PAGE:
Slipping, Mohamed Kheir (Two Lines Press 978-1949641165, $16.95, June 2021, pb) June 2021.

It still amazes me how long it takes for acclaimed writers in non-English speaking countries to have their first novel, book of poetry, or short story collection translated into English. I know it’s a question of economics, that translated works are a labour of love for those, primarily small presses, who do publish these books. But ...Read More

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Maya C. James Reviews The Tangleroot Palace by Marjorie Liu

The Tangleroot Palace, Marjorie Liu (Tachyon 978-161696-352-1, $16.95, 256 pp, tp) June 2021. Cover by Sana Takeda.

Dangerous women and magic lurk in Marjorie Liu’s The Tangleroot Palace, a collection of short fiction that spans a variety of subgenres. In these imagined worlds, the bones of the innocent bring liberation to fledg­ling witches, crystal skulls power war machines, and the Amish lead post-apocalyptic villages through nights of terror ...Read More

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Paul Di Filippo Reviews Everything in All the Wrong Order by Chaz Brenchley

Everything in All the Wrong Order: The Best of Chaz Brenchley, Chaz Brenchley (Subterranean ‎ ‎978-1645240112, 568pp, $45.00) August 2021.

Starting in 1974 with The Best of Stanley G. Weinbaum, Ballantine Books began issuing a series of best-of volumes that became a definitive record of canonical authors and stories, providing a reading map and sense of history for a generation or two of readers. (To a lesser extent, ...Read More

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Paula Guran Reviews The Queen of the Cicadas by V. Castro

The Queen of the Cicadas, V. Castro (Flame Tree Press 978-1-787-58603-1, $24.95, 224pp, hc) June 2021.

Fortyish Belinda Montoya, protagonist of The Queen of the Cicadas by V. Castro, has overcome a great deal in her life. Despite racism and a dis­advantaged Texas childhood, she became an at­torney in Philadelphia, but things aren’t going all that well now. After two divorces and in the midst of a strained relationship ...Read More

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Liz Bourke Reviews The Fallen by Ada Hoffman

The Fallen, Ada Hoffman (Angry Robot 978-0-857-66868-4, $14.99, 400pp, tp) July 2021.

I should probably confess that I don’t remember very much of the detail of Ada Hoffmann’s debut The Outside, except that I enjoyed it and wanted to read the sequel. I read it before this endless year of our pandemic, after all, and so many other things have crowded my skull since. Now that The Fallen ...Read More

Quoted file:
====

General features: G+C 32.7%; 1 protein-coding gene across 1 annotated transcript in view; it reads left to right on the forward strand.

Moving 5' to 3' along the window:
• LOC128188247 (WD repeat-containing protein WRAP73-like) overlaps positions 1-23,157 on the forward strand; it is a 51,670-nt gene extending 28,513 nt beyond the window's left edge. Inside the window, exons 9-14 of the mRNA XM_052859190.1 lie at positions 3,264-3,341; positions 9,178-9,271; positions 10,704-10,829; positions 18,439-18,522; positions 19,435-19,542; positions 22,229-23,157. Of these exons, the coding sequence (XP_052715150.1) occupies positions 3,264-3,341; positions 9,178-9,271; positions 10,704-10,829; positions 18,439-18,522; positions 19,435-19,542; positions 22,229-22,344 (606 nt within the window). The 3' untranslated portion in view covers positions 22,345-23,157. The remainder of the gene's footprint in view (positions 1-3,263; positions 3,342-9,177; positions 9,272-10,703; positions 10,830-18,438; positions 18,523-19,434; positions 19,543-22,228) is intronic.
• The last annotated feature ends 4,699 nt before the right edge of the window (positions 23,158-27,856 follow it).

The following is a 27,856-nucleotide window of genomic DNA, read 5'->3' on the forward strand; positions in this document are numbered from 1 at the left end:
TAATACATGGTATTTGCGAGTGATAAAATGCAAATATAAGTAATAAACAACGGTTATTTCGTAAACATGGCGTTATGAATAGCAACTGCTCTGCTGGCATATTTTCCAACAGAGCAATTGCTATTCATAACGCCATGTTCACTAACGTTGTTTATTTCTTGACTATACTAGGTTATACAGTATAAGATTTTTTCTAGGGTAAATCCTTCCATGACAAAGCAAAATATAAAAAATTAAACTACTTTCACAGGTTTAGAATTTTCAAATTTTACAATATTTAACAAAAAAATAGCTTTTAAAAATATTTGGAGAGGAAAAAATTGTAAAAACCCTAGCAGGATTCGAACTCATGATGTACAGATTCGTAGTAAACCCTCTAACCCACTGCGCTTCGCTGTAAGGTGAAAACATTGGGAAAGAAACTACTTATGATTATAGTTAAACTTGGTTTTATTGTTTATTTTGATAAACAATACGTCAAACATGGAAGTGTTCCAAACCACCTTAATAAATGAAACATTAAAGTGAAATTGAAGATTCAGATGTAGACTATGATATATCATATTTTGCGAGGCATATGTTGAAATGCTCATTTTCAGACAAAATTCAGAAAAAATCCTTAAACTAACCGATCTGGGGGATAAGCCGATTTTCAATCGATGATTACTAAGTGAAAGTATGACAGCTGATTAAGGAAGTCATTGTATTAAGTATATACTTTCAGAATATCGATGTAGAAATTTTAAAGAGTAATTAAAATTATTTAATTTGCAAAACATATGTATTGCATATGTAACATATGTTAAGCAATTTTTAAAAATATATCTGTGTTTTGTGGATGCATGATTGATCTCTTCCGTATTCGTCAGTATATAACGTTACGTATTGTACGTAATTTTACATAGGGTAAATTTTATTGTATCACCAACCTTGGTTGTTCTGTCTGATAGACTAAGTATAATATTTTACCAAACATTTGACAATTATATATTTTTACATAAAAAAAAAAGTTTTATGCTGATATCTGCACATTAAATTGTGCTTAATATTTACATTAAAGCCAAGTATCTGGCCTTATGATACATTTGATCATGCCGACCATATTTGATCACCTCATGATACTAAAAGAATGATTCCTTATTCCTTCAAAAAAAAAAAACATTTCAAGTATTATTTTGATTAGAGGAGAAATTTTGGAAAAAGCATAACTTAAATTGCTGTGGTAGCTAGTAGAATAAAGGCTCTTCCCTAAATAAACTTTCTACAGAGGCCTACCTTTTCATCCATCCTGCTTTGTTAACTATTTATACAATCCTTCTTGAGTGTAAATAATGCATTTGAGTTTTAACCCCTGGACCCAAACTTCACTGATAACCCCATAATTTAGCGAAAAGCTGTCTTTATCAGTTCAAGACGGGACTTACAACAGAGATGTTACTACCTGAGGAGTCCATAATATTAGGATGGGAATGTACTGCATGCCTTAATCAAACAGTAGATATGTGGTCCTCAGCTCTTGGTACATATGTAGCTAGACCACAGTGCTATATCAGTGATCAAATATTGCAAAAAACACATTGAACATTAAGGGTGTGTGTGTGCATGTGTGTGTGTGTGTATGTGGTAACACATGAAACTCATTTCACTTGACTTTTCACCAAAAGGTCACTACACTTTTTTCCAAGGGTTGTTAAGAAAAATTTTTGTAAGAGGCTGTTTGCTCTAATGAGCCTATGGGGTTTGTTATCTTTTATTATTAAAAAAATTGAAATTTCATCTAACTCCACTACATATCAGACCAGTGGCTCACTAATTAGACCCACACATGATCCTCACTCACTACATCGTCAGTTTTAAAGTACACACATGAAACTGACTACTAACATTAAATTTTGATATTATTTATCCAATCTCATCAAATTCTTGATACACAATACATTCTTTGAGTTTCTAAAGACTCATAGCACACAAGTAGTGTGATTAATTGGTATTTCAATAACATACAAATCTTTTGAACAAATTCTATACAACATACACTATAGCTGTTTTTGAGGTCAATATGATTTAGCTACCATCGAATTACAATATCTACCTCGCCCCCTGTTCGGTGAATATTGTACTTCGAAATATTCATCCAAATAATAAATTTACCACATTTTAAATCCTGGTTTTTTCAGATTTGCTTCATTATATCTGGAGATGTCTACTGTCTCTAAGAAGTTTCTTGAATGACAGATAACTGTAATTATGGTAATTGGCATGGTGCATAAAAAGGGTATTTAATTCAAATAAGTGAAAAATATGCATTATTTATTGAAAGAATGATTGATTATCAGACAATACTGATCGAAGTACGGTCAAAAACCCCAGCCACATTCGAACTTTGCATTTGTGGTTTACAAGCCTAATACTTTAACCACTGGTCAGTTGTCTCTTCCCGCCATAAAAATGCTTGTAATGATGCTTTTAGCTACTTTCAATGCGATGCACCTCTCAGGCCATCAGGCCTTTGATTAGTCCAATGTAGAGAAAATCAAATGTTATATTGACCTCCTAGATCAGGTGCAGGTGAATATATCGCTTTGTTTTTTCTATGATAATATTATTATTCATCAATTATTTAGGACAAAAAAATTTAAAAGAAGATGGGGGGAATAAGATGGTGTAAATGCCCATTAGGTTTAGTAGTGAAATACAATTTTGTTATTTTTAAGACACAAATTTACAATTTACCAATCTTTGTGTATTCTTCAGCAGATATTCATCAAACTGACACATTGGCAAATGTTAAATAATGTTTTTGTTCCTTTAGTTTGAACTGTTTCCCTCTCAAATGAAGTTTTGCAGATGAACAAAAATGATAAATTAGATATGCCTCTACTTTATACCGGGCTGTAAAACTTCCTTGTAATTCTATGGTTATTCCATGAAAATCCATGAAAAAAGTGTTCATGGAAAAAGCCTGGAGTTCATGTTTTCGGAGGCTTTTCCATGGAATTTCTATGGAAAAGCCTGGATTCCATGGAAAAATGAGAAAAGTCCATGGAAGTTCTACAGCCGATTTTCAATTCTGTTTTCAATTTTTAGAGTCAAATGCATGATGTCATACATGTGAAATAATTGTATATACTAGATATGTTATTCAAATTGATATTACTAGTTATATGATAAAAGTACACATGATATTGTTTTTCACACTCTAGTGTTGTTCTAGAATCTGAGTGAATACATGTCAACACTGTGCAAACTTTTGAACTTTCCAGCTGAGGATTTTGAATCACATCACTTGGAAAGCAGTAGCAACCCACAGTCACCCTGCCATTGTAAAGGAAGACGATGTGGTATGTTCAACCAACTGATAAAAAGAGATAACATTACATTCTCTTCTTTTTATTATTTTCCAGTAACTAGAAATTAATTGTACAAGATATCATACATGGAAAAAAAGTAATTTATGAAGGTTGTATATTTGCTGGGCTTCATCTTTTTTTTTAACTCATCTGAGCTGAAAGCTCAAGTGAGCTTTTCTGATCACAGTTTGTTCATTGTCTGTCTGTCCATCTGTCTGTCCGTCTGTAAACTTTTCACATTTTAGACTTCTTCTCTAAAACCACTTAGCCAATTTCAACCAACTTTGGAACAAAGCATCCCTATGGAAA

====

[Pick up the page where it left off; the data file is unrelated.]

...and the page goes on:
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Alvaro Zinos-Amaro Reviews Roger Zelazny by F. Brett Cox

Roger Zelazny, F. Brett Cox (University of Il­linois Press 978-0-252-08575-8, $27.95, 224pp, pb) May 2021.

F. Brett Cox’s superlative entry in the Modern Masters of Science Fiction series contains a circular arc of sorts, perhaps in a subtle nod to the narrative games often played by the subject of Cox’s study, Roger Zelazny. Our initial sense of Zelazny the professional writer, and the close, caring friend of notable figures ...Read More

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Carolyn Cushman Reviews Angel of the Overpass and Calculated Risks by Seanan McGuire, and Trouble in the Stars by Sarah Prineas

Seanan McGuire, Angel of the Overpass (DAW 978-0-7564-1689-8, $17.00, 309pp, tp) May 2021. Cover by Amber Whitney.

The third book in the Ghost Roads series finds Rose Marshall, the hitchhiking ghost also known as the Girl in the Green Silk Dress, facing serious changes in her world. Word has come down that the Crossroads is dead (seen in InCryptid novel That Ain’t Witchcraft). No one’s sure what the death ...Read More

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Alex Brown Reviews The Witch King by H.E. Edgmon

The Witch King, H.E. Edgmon (Inkyard 978-1-335-21279-5, $18/99, 432pp, hc) June 2021.

Wyatt Croft is angry. Born a witch in the king­dom of Asalin, a magical realm hidden inside our own, Wyatt was raised at the bottom of the social hierarchy. Witches are the “corrupted” and “abnormal” children of the fae. Where the fae can do big, powerful nature magic, witchcraft must be taught and controlled. His whole life ...Read More

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Paul Di Filippo Reviews Reclaimed by Madeleine Roux